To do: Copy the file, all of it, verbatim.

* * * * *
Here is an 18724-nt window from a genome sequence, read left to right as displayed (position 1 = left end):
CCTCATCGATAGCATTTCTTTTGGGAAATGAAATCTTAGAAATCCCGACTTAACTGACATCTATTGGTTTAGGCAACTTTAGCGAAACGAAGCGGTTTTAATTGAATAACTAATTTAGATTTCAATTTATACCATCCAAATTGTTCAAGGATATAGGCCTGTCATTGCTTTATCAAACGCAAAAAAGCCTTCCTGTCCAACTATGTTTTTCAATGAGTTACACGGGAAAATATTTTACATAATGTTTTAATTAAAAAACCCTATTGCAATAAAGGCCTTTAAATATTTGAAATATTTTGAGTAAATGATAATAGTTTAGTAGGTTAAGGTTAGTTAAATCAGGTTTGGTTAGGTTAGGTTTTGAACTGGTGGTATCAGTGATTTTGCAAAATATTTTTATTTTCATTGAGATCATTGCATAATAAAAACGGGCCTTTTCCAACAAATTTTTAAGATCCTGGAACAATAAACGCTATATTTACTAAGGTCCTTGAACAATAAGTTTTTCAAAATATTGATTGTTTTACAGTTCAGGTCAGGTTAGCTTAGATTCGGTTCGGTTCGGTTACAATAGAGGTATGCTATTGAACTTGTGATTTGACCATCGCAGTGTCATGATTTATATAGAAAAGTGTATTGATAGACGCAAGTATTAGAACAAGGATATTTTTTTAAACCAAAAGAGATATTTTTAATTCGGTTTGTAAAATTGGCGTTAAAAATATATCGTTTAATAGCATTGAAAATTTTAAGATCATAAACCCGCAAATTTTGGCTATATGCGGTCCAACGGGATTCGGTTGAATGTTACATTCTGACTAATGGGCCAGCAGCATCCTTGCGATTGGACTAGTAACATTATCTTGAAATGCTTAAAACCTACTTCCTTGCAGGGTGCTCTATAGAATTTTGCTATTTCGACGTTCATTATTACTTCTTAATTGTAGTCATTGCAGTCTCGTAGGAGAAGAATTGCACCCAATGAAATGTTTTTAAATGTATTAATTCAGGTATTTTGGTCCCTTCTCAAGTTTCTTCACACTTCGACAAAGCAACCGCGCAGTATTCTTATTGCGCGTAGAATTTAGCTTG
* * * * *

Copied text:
Here is an 18724-nt window from a genome sequence, read left to right as displayed (position 1 = left end):
CCTCATCGATAGCATTTCTTTTGGGAAATGAAATCTTAGAAATCCCGACTTAACTGACATCTATTGGTTTAGGCAACTTTAGCGAAACGAAGCGGTTTTAATTGAATAACTAATTTAGATTTCAATTTATACCATCCAAATTGTTCAAGGATATAGGCCTGTCATTGCTTTATCAAACGCAAAAAAGCCTTCCTGTCCAACTATGTTTTTCAATGAGTTACACGGGAAAATATTTTACATAATGTTTTAATTAAAAAACCCTATTGCAATAAAGGCCTTTAAATATTTGAAATATTTTGAGTAAATGATAATAGTTTAGTAGGTTAAGGTTAGTTAAATCAGGTTTGGTTAGGTTAGGTTTTGAACTGGTGGTATCAGTGATTTTGCAAAATATTTTTATTTTCATTGAGATCATTGCATAATAAAAACGGGCCTTTTCCAACAAATTTTTAAGATCCTGGAACAATAAACGCTATATTTACTAAGGTCCTTGAACAATAAGTTTTTCAAAATATTGATTGTTTTACAGTTCAGGTCAGGTTAGCTTAGATTCGGTTCGGTTCGGTTACAATAGAGGTATGCTATTGAACTTGTGATTTGACCATCGCAGTGTCATGATTTATATAGAAAAGTGTATTGATAGACGCAAGTATTAGAACAAGGATATTTTTTTAAACCAAAAGAGATATTTTTAATTCGGTTTGTAAAATTGGCGTTAAAAATATATCGTTTAATAGCATTGAAAATTTTAAGATCATAAACCCGCAAATTTTGGCTATATGCGGTCCAACGGGATTCGGTTGAATGTTACATTCTGACTAATGGGCCAGCAGCATCCTTGCGATTGGACTAGTAACATTATCTTGAAATGCTTAAAACCTACTTCCTTGCAGGGTGCTCTATAGAATTTTGCTATTTCGACGTTCATTATTACTTCTTAATTGTAGTCATTGCAGTCTCGTAGGAGAAGAATTGCACCCAATGAAATGTTTTTAAATGTATTAATTCAGGTATTTTGGTCCCTTCTCAAGTTTCTTCACACTTCGACAAAGCAACCGCGCAGTATTCTTATTGCGCGTAGAATTTAGCTTG